Home screening rooms
Sheila Kim -- Interior Design, 9/1/2003 12:00:00 AM
As lofts colonize ever larger swaths of New York real-estate, design-build firm Atlas Industries has made a thriving business from a growing necessity: stylish partitions. You name it—Atlas creates it, from a cherry-wood breakfast-nook partition in a downtown apartment to a series of fiberglass ones zoning a midtown office. For the TriBeCa loft of event planner Michael Paxson and Elizabeth Varbaek, partner Joseph Fratesi came up with a graceful way to divide the 2,000-square-foot space without obstructing light from southern and western exposures. Then, for good measure, he renovated the kitchen.
Fratesi's screens—horizontal walnut slats pierced by vertical stainless-steel poles—fall somewhere between blinds and walls. He installed one at the entry, a second at the bedroom, and a third at the kitchen, all in varying heights and widths.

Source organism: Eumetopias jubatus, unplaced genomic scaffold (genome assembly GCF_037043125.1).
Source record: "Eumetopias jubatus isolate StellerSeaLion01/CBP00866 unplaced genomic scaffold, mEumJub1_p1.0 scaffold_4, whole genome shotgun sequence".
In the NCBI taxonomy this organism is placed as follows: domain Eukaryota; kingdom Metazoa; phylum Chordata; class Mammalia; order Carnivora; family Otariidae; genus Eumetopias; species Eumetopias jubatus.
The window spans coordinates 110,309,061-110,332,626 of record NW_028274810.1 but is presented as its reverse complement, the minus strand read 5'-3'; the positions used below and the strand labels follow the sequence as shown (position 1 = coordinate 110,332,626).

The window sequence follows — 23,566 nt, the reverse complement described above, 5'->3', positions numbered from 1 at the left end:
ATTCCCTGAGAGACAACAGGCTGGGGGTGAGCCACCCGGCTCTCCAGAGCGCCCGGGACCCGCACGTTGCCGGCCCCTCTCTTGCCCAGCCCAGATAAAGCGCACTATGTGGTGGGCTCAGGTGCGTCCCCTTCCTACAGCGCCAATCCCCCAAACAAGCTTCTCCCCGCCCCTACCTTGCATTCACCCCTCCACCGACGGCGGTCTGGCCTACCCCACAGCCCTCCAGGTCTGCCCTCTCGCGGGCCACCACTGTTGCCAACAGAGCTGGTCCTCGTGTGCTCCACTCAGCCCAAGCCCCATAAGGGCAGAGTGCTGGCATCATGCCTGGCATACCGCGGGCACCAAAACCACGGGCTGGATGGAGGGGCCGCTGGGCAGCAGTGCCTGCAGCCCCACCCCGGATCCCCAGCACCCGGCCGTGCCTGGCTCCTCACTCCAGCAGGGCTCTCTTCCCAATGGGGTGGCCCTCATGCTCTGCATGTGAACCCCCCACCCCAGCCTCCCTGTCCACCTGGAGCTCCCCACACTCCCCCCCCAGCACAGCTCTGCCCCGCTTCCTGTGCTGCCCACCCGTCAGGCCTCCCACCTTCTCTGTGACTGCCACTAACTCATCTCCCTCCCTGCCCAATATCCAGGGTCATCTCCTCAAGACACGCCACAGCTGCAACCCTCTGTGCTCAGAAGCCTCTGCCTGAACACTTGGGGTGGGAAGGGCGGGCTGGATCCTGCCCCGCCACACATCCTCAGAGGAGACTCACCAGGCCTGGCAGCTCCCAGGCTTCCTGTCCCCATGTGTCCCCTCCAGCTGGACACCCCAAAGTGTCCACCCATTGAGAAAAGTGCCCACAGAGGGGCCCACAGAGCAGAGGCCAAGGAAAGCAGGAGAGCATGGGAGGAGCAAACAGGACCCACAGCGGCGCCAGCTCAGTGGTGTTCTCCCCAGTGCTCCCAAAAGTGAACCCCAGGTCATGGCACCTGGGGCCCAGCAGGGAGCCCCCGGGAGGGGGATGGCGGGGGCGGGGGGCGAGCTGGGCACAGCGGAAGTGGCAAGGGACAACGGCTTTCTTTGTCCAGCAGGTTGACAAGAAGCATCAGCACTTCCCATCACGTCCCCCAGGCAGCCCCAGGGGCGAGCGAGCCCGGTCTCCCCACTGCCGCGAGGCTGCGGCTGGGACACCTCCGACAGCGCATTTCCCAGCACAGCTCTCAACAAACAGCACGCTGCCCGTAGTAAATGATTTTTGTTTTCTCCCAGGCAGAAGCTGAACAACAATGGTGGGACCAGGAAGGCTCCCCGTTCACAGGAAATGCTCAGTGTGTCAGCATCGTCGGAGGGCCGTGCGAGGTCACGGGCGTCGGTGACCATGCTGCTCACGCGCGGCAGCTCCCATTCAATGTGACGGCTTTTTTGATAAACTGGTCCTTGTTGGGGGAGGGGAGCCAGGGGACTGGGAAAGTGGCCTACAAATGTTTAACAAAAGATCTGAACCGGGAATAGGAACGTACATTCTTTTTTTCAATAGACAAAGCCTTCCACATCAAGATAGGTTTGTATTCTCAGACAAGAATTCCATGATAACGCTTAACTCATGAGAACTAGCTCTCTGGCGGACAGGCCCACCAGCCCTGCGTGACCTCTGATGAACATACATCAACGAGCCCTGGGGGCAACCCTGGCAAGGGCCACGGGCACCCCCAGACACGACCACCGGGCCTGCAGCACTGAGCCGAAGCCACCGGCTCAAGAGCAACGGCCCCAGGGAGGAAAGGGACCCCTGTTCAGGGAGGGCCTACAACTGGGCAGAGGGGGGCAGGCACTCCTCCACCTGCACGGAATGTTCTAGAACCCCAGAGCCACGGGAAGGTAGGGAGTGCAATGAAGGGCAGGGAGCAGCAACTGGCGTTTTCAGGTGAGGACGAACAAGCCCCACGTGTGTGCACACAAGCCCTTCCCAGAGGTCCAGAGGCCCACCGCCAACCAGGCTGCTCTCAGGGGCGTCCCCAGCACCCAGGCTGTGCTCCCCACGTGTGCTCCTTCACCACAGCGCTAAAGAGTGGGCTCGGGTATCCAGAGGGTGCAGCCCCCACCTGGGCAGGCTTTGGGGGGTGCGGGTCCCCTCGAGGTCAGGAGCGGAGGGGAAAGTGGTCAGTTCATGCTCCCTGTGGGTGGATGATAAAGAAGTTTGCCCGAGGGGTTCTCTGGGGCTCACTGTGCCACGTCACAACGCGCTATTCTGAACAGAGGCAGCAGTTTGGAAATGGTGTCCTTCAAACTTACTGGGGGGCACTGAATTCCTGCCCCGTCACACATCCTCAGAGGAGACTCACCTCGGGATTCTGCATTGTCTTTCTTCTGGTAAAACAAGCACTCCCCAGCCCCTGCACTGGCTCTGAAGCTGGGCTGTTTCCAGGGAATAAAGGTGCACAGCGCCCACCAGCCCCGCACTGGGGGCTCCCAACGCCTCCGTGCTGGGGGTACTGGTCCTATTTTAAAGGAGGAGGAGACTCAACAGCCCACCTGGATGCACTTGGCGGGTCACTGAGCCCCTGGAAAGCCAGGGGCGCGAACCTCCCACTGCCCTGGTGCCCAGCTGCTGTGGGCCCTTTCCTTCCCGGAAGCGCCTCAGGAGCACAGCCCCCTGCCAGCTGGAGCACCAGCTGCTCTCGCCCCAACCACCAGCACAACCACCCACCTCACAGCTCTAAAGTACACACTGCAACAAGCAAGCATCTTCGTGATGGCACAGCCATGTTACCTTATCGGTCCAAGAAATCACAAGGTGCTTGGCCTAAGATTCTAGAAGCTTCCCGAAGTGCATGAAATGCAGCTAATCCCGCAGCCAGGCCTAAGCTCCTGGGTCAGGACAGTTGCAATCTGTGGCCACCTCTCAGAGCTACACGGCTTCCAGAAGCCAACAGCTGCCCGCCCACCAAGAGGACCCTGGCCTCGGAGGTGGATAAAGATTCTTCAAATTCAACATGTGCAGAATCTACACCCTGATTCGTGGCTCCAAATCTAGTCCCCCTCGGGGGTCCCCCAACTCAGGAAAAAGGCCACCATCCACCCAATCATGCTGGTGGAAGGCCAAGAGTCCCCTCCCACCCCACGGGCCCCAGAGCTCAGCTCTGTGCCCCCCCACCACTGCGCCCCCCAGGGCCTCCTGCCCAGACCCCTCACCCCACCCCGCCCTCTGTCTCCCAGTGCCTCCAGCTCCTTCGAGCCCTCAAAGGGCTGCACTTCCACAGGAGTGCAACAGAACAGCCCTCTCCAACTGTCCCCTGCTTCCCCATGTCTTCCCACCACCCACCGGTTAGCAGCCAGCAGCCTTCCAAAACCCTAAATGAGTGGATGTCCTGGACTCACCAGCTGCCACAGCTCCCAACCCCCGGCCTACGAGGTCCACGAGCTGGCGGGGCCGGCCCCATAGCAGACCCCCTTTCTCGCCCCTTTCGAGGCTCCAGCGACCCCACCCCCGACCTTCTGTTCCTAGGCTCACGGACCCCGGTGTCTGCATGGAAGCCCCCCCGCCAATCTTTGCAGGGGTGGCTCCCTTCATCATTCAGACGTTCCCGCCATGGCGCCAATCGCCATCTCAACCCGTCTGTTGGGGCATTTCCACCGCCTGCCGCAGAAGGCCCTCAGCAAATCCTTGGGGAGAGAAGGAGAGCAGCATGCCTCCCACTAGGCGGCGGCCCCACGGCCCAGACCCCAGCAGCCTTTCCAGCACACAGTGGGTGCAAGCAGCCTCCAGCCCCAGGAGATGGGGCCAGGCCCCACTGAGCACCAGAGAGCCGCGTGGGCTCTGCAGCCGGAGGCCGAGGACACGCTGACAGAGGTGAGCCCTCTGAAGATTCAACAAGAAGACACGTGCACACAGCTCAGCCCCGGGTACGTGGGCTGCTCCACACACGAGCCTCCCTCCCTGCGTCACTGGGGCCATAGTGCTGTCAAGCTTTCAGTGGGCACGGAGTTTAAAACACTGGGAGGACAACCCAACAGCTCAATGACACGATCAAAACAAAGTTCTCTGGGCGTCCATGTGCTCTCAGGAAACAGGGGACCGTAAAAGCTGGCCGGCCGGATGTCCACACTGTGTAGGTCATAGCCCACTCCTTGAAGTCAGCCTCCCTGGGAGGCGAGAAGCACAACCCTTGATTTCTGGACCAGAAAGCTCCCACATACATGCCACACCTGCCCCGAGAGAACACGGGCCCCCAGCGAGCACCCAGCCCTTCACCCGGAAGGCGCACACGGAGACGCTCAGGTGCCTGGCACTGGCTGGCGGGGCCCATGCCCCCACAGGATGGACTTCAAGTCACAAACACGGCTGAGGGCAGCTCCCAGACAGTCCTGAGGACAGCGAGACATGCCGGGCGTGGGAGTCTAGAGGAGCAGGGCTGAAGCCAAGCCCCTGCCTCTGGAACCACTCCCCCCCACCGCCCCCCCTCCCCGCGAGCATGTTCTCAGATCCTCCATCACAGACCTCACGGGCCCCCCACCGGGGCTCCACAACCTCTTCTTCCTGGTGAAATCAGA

The entry screen, supported by a custom walnut and stainless-steel credenza, extends to the 12-foot ceiling. Between the bedroom and living area, a screen 8 feet high and 5 wide works in conjunction with a custom sliding door of laminated translucent glass framed by powder-coated steel; the door overlaps the screen just enough to hide the bed. At 6 feet high and 4 wide, the kitchen partition is built directly into a stainless-steel countertop and the ceiling soffit.
Stainless steel reappears on other counters and cabinetry, and a wall clad in limestone adds visual weight. As Fratesi explains it, "The area is continuous with the rest of the apartment, but materials and color achieve a subtle differentiation."